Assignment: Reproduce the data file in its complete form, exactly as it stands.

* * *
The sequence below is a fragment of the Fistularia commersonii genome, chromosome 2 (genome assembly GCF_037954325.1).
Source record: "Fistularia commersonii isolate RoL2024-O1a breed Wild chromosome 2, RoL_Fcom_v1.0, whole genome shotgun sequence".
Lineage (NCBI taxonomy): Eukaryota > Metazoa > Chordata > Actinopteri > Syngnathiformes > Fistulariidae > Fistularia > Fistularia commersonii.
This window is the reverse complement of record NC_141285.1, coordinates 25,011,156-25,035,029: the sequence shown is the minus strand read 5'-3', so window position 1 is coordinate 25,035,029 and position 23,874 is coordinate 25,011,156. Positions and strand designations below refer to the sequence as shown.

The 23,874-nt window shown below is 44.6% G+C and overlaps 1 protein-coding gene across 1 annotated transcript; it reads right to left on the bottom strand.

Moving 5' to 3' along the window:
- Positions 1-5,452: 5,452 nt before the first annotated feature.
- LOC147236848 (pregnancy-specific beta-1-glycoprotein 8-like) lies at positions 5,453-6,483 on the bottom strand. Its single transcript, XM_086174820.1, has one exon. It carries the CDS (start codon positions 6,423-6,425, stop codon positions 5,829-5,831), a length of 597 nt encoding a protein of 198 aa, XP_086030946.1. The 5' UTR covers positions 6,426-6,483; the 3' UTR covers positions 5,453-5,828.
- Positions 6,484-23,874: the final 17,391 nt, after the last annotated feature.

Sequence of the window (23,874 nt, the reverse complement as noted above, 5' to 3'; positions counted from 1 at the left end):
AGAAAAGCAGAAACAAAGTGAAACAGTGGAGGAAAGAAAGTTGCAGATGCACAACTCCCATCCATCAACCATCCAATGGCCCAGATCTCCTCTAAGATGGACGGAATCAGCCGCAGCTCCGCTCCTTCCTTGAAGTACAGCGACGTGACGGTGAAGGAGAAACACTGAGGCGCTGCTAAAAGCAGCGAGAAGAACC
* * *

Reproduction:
The sequence below is a fragment of the Fistularia commersonii genome, chromosome 2 (genome assembly GCF_037954325.1).
Source record: "Fistularia commersonii isolate RoL2024-O1a breed Wild chromosome 2, RoL_Fcom_v1.0, whole genome shotgun sequence".
Lineage (NCBI taxonomy): Eukaryota > Metazoa > Chordata > Actinopteri > Syngnathiformes > Fistulariidae > Fistularia > Fistularia commersonii.
This window is the reverse complement of record NC_141285.1, coordinates 25,011,156-25,035,029: the sequence shown is the minus strand read 5'-3', so window position 1 is coordinate 25,035,029 and position 23,874 is coordinate 25,011,156. Positions and strand designations below refer to the sequence as shown.

The 23,874-nt window shown below is 44.6% G+C and overlaps 1 protein-coding gene across 1 annotated transcript; it reads right to left on the bottom strand.

Moving 5' to 3' along the window:
- Positions 1-5,452: 5,452 nt before the first annotated feature.
- LOC147236848 (pregnancy-specific beta-1-glycoprotein 8-like) lies at positions 5,453-6,483 on the bottom strand. Its single transcript, XM_086174820.1, has one exon. It carries the CDS (start codon positions 6,423-6,425, stop codon positions 5,829-5,831), a length of 597 nt encoding a protein of 198 aa, XP_086030946.1. The 5' UTR covers positions 6,426-6,483; the 3' UTR covers positions 5,453-5,828.
- Positions 6,484-23,874: the final 17,391 nt, after the last annotated feature.

Sequence of the window (23,874 nt, the reverse complement as noted above, 5' to 3'; positions counted from 1 at the left end):
AGAAAAGCAGAAACAAAGTGAAACAGTGGAGGAAAGAAAGTTGCAGATGCACAACTCCCATCCATCAACCATCCAATGGCCCAGATCTCCTCTAAGATGGACGGAATCAGCCGCAGCTCCGCTCCTTCCTTGAAGTACAGCGACGTGACGGTGAAGGAGAAACACTGAGGCGCTGCTAAAAGCAGCGAGAAGAACC